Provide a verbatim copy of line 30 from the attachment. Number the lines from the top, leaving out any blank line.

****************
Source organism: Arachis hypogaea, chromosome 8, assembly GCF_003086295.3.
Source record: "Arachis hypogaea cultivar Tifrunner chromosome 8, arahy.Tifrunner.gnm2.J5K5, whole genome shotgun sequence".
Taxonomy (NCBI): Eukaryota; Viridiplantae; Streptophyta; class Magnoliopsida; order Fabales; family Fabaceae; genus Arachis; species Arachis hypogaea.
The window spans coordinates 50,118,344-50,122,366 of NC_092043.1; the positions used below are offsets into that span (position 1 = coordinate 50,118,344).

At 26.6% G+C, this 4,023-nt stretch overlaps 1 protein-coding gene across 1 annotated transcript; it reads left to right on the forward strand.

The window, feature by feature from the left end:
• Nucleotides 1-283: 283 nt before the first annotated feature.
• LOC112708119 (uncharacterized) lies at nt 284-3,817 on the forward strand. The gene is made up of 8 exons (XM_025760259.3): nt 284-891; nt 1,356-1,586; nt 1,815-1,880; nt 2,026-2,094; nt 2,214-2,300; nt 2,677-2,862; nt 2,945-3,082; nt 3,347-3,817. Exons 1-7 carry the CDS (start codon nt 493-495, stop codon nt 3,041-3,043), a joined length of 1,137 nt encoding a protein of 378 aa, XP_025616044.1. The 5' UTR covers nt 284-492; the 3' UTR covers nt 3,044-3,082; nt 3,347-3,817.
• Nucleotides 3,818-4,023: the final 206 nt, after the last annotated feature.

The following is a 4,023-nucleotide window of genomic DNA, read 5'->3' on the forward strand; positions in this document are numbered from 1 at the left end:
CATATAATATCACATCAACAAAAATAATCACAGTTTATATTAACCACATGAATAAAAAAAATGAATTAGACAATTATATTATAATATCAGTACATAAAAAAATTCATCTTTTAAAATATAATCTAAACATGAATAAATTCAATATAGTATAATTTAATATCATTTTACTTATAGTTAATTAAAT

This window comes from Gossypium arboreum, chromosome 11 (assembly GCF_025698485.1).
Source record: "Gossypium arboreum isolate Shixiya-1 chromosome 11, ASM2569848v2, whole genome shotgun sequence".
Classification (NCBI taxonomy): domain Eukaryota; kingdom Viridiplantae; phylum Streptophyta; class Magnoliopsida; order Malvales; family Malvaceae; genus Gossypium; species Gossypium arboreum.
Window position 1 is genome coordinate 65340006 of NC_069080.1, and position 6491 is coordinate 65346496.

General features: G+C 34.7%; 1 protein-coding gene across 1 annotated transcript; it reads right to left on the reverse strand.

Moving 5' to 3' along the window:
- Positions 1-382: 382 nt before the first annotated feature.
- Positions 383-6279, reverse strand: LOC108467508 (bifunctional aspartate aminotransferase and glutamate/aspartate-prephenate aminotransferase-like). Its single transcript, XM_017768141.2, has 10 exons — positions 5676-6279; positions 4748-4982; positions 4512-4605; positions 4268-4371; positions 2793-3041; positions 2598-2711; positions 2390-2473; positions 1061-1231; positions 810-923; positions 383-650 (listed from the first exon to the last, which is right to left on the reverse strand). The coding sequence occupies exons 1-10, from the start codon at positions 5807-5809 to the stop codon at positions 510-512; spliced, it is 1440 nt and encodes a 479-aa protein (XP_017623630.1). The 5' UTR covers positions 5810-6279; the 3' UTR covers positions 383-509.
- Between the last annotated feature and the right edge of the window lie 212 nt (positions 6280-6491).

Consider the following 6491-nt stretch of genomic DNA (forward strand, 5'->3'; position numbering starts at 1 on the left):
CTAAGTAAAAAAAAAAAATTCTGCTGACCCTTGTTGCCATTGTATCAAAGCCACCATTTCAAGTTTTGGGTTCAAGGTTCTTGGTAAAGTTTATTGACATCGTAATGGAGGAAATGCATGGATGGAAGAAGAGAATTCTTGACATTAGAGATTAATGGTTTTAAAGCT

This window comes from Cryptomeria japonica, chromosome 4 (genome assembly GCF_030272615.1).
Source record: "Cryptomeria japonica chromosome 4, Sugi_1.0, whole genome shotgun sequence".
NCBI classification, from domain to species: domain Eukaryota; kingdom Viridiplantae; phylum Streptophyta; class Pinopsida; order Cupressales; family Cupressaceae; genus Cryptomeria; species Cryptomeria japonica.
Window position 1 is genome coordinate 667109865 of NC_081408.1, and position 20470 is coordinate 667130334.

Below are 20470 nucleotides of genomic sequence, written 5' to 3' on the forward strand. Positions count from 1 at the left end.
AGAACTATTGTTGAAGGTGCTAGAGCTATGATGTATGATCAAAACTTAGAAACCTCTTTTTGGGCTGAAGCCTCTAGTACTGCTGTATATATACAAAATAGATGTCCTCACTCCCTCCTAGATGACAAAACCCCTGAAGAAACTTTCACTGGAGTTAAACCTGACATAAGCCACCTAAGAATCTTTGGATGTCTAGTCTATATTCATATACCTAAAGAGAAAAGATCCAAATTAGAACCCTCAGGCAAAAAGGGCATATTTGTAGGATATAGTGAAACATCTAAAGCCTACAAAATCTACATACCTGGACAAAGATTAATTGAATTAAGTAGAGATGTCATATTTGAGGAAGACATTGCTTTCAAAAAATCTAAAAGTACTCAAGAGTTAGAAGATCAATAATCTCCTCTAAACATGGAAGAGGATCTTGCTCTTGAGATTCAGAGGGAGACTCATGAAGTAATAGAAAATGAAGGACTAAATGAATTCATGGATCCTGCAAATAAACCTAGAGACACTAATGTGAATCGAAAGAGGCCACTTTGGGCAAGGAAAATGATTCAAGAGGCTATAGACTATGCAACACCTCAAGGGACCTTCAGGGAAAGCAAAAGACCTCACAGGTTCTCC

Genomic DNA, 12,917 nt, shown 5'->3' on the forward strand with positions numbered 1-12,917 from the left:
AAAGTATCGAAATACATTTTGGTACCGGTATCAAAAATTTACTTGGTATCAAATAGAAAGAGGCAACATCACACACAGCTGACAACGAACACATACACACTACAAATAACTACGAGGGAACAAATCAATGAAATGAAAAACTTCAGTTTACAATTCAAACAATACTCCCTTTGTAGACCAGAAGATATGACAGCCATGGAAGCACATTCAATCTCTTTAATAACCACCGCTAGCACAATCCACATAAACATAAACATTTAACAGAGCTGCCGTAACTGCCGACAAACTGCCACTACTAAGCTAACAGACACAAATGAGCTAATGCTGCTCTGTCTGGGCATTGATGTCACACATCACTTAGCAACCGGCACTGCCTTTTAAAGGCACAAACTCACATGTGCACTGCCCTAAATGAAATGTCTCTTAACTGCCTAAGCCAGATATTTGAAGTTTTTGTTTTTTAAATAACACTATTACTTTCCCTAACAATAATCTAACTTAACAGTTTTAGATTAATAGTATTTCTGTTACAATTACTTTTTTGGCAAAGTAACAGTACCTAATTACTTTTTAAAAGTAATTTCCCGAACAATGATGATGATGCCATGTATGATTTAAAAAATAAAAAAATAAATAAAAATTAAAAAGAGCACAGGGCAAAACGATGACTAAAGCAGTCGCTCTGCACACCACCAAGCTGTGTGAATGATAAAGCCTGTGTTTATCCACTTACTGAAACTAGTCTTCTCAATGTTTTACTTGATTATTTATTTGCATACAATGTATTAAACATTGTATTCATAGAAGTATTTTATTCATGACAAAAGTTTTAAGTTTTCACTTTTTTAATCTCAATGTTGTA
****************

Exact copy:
AAAGTATCGAAATACATTTTGGTACCGGTATCAAAAATTTACTTGGTATCAAATAGAAAGAGGCAACATCACACACAGCTGACAACGAACACATACACACTACAAATAACTACGAGGGAACAAATCAATGAAATGAAAAACTTCAGTTTACAATTCAAACAATACTCCCTTTGTAGACCAGAAGATATGACAGCCATGGAAGCACATTCAATCTCTTTAATAACCACCGCTAGCACAATCCACATAAACATAAACATTTAACAGAGCTGCCGTAACTGCCGACAAACTGCCACTACTAAGCTAACAGACACAAATGAGCTAATGCTGCTCTGTCTGGGCATTGATGTCACACATCACTTAGCAACCGGCACTGCCTTTTAAAGGCACAAACTCACATGTGCACTGCCCTAAATGAAATGTCTCTTAACTGCCTAAGCCAGATATTTGAAGTTTTTGTTTTTTAAATAACACTATTACTTTCCCTAACAATAATCTAACTTAACAGTTTTAGATTAATAGTATTTCTGTTACAATTACTTTTTTGGCAAAGTAACAGTACCTAATTACTTTTTAAAAGTAATTTCCCGAACAATGATGATGATGCCATGTATGATTTAAAAAATAAAAAAATAAATAAAAATTAAAAAGAGCACAGGGCAAAACGATGACTAAAGCAGTCGCTCTGCACACCACCAAGCTGTGTGAATGATAAAGCCTGTGTTTATCCACTTACTGAAACTAGTCTTCTCAATGTTTTACTTGATTATTTATTTGCATACAATGTATTAAACATTGTATTCATAGAAGTATTTTATTCATGACAAAAGTTTTAAGTTTTCACTTTTTTAATCTCAATGTTGTA